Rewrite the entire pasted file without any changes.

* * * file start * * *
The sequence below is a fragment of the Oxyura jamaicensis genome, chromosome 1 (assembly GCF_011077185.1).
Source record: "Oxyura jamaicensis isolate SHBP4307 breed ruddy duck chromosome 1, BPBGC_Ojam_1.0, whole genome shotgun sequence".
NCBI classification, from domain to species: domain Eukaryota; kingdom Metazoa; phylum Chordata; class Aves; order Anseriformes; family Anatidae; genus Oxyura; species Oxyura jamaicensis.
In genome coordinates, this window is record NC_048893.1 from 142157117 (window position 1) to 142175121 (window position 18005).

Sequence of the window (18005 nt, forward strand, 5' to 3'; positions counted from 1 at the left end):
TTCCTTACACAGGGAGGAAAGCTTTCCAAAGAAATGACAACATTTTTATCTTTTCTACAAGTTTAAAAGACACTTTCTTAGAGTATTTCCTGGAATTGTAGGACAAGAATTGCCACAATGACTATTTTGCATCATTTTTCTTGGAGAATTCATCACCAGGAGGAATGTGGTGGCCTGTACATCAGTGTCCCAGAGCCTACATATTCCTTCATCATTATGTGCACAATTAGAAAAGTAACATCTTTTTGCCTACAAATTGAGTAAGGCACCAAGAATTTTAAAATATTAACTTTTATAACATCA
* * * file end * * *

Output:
The sequence below is a fragment of the Oxyura jamaicensis genome, chromosome 1 (assembly GCF_011077185.1).
Source record: "Oxyura jamaicensis isolate SHBP4307 breed ruddy duck chromosome 1, BPBGC_Ojam_1.0, whole genome shotgun sequence".
NCBI classification, from domain to species: domain Eukaryota; kingdom Metazoa; phylum Chordata; class Aves; order Anseriformes; family Anatidae; genus Oxyura; species Oxyura jamaicensis.
In genome coordinates, this window is record NC_048893.1 from 142157117 (window position 1) to 142175121 (window position 18005).

Sequence of the window (18005 nt, forward strand, 5' to 3'; positions counted from 1 at the left end):
TTCCTTACACAGGGAGGAAAGCTTTCCAAAGAAATGACAACATTTTTATCTTTTCTACAAGTTTAAAAGACACTTTCTTAGAGTATTTCCTGGAATTGTAGGACAAGAATTGCCACAATGACTATTTTGCATCATTTTTCTTGGAGAATTCATCACCAGGAGGAATGTGGTGGCCTGTACATCAGTGTCCCAGAGCCTACATATTCCTTCATCATTATGTGCACAATTAGAAAAGTAACATCTTTTTGCCTACAAATTGAGTAAGGCACCAAGAATTTTAAAATATTAACTTTTATAACATCA